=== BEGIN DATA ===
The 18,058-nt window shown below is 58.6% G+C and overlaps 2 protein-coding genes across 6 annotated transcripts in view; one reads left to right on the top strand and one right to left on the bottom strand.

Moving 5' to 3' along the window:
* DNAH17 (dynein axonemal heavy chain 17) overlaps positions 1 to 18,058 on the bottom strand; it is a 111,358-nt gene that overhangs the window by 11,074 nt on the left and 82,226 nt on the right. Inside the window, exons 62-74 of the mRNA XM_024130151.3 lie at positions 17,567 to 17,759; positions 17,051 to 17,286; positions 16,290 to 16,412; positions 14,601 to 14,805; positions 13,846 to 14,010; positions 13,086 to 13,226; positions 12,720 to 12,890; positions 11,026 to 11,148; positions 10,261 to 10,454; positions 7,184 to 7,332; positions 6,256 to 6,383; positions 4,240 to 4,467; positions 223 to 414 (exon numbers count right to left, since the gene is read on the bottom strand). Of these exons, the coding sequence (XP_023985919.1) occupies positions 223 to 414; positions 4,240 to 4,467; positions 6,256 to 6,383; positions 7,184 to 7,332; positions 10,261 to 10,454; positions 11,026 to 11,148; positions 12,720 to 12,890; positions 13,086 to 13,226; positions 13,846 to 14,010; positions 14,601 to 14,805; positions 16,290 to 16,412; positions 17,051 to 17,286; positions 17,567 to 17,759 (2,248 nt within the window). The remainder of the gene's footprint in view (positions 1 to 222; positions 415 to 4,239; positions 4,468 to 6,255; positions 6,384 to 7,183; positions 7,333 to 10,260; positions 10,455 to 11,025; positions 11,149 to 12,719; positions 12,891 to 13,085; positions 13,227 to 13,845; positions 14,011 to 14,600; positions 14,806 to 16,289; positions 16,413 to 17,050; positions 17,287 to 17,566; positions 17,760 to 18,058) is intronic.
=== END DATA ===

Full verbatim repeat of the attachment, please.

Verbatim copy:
The 18,058-nt window shown below is 58.6% G+C and overlaps 2 protein-coding genes across 6 annotated transcripts in view; one reads left to right on the top strand and one right to left on the bottom strand.

Moving 5' to 3' along the window:
* DNAH17 (dynein axonemal heavy chain 17) overlaps positions 1 to 18,058 on the bottom strand; it is a 111,358-nt gene that overhangs the window by 11,074 nt on the left and 82,226 nt on the right. Inside the window, exons 62-74 of the mRNA XM_024130151.3 lie at positions 17,567 to 17,759; positions 17,051 to 17,286; positions 16,290 to 16,412; positions 14,601 to 14,805; positions 13,846 to 14,010; positions 13,086 to 13,226; positions 12,720 to 12,890; positions 11,026 to 11,148; positions 10,261 to 10,454; positions 7,184 to 7,332; positions 6,256 to 6,383; positions 4,240 to 4,467; positions 223 to 414 (exon numbers count right to left, since the gene is read on the bottom strand). Of these exons, the coding sequence (XP_023985919.1) occupies positions 223 to 414; positions 4,240 to 4,467; positions 6,256 to 6,383; positions 7,184 to 7,332; positions 10,261 to 10,454; positions 11,026 to 11,148; positions 12,720 to 12,890; positions 13,086 to 13,226; positions 13,846 to 14,010; positions 14,601 to 14,805; positions 16,290 to 16,412; positions 17,051 to 17,286; positions 17,567 to 17,759 (2,248 nt within the window). The remainder of the gene's footprint in view (positions 1 to 222; positions 415 to 4,239; positions 4,468 to 6,255; positions 6,384 to 7,183; positions 7,333 to 10,260; positions 10,455 to 11,025; positions 11,149 to 12,719; positions 12,891 to 13,085; positions 13,227 to 13,845; positions 14,011 to 14,600; positions 14,806 to 16,289; positions 16,413 to 17,050; positions 17,287 to 17,566; positions 17,760 to 18,058) is intronic.